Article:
If an Ashlander commits a crime against another member of a clan, he will be cast out of the clan. These outcasts have small camps in isolated areas; they often either become laborers in the mines or resort to banditry. Ashlanders in general are very proud, and they do not like to admit to things that shame them, especially the men; it is suspected that these tendencies may have contributed to their reputation among other Dunmer for being untrustworthy liars.[3] Their internal culture is very polite, but they hate foreigners and have been known to be aggressive towards them (even though one of their own forgotten prophecies claimed the Nerevarine would be a foreigner).[3][8][12]

Ashlanders think it shameful to attack unarmed persons, but they will kill without hesitation an armed person who offends them or their clan laws.[9] Those who do not know their customs risk offending them just by speaking.[3] Challenges for sport can be declined without shame, but not challenges for honor. Honor challenges come from perceived offenses or arise from customary formal challenges of status or ritual. Ashlanders may challenge a stranger who enters a yurt without invitation; customs differ with different tribes, but polite visitors who leave when requested may be forgiven.[9] Gift-giving is particularly important in their culture. Among Ashlanders, a gift is a token of courtesy among strangers, and affection among friends. A thoughtful gift signals the giver is cautious, considerate, and aware of the receiver's wants and needs.[3]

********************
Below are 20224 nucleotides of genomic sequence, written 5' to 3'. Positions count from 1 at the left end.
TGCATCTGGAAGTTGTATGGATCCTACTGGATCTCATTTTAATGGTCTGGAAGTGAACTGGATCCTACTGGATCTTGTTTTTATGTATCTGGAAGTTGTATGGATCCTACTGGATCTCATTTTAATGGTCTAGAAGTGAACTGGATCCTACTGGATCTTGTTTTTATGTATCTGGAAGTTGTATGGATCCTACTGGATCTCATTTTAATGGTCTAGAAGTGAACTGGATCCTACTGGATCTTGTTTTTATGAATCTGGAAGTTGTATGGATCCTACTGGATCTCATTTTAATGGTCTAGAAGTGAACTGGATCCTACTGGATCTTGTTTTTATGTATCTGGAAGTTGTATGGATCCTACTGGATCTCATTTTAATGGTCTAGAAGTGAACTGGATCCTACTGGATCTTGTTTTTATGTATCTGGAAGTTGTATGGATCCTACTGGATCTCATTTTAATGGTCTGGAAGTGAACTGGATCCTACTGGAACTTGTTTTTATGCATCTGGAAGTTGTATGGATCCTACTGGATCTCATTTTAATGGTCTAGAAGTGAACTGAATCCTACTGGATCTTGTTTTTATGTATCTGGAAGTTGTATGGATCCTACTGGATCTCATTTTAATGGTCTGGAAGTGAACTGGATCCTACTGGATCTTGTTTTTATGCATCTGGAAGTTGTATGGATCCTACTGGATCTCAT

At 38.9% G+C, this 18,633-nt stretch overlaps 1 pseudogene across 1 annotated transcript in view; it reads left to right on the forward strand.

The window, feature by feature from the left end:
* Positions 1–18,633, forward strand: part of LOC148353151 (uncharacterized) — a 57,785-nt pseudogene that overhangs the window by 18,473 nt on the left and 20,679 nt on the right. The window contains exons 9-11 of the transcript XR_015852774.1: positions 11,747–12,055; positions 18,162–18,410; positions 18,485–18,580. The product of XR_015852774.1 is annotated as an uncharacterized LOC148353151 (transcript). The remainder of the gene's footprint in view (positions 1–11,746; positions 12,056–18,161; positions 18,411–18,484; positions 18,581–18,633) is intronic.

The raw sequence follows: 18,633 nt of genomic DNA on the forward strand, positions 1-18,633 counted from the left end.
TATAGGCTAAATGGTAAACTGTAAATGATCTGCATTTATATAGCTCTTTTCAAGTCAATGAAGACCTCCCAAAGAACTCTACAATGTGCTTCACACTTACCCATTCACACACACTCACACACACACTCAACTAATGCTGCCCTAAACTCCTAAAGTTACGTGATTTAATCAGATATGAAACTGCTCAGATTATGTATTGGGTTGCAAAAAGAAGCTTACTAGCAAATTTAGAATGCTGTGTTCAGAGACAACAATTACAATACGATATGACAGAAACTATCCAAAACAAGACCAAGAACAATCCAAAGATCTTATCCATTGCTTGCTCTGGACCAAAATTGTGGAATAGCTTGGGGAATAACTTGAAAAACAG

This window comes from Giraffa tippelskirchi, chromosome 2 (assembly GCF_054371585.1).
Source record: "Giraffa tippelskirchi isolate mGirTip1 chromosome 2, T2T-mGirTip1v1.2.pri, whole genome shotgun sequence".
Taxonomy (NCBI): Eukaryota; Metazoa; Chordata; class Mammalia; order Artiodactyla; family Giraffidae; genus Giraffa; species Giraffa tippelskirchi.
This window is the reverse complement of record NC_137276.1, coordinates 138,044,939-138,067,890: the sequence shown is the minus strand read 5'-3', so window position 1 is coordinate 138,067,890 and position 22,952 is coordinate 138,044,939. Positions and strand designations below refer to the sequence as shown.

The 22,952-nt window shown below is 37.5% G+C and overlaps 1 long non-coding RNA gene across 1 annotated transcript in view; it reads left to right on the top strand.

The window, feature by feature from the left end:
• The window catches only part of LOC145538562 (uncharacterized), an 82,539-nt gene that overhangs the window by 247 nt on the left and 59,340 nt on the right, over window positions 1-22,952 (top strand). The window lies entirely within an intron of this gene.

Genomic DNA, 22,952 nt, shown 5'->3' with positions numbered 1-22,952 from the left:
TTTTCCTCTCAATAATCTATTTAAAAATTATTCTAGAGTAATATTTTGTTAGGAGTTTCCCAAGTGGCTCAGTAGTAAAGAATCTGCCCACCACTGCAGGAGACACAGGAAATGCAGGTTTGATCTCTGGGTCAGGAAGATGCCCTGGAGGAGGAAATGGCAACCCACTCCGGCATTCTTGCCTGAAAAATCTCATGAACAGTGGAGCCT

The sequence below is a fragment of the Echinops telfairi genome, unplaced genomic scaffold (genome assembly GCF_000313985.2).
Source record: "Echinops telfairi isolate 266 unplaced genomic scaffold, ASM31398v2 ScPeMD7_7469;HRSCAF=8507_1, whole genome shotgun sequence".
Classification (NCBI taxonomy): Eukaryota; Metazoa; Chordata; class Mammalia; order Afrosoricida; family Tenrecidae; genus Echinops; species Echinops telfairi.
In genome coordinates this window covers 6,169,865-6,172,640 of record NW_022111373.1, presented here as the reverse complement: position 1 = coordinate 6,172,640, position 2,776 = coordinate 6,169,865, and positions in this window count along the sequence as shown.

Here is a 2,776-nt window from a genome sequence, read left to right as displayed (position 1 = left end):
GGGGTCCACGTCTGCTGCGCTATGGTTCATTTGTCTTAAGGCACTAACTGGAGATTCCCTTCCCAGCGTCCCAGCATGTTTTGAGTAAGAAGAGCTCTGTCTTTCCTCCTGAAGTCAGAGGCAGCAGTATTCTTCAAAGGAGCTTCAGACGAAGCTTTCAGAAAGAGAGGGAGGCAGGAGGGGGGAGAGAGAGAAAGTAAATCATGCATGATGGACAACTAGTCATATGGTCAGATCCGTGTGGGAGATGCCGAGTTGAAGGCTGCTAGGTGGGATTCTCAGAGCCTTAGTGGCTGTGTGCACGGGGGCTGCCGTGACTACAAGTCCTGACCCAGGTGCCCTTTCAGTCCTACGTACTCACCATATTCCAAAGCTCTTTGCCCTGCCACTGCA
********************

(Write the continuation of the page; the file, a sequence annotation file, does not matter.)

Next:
Fourth Era[edit]

Following the disastrous Red Year, widespread worship of the Tribunal ended. In its place the former Dissident Priests took full control of the Temple and sought to reinstate worship of the "Anticipations" (Azura, Mephala, and Boethiah) as the "New Temple". Fittingly, the daedra were dubbed the "Reclamations", as if they were reclaiming their status from the Tribunal. The rise of this New Temple almost completely vindicated the previously persecuted Ashlanders, who had persevered in worshipping in the three daedra for millennia. Among the Dunmer, the Ashlanders are lauded for having the "true vision" to keep true to the old ways. It is now quite common for many Dunmer to make the arduous pilgrimages into the ash wastes to seek the counsel of the Wise Women, who have done much to dispel Tribunal worship. They directly connect the eruption of the Red Mountain and the Argonian invasion to the anger of the three daedra.[5][14]


See Also[edit]

  • For game-specific information, see the Morrowind and ESO articles.



  1. ^ a b c d Guide to Vvardenfell
  2. ^ a b Notes from HuleeyaHuleeya
  3. ^ a b c d e f g h i Events of Morrowind.
  4. ^ Note from the Archcanon
  5. ^ a b The ReclamationsThara of Rihad
  6. ^ History of Raven Rock, Vol. ILyrin Telleno
  7. ^ A Short History of MorrowindJeanette Sitte
  8. ^ a b c Nerevarine cult notesSharn gra-Muzgob
  9. ^ a b c d e f Zainsubani's NotesHassour Zainsubani
  10. ^ Events of ESO.
  11. ^ The Five Far StarsZershishi Mus-Manul
  12. ^ a b c The Lost ProphecyGilvas Barelo
  13. ^ a b Mehra Milo's dialogue in Morrowind.
  14. ^ Elder Othreloth's dialogue in Dragonborn.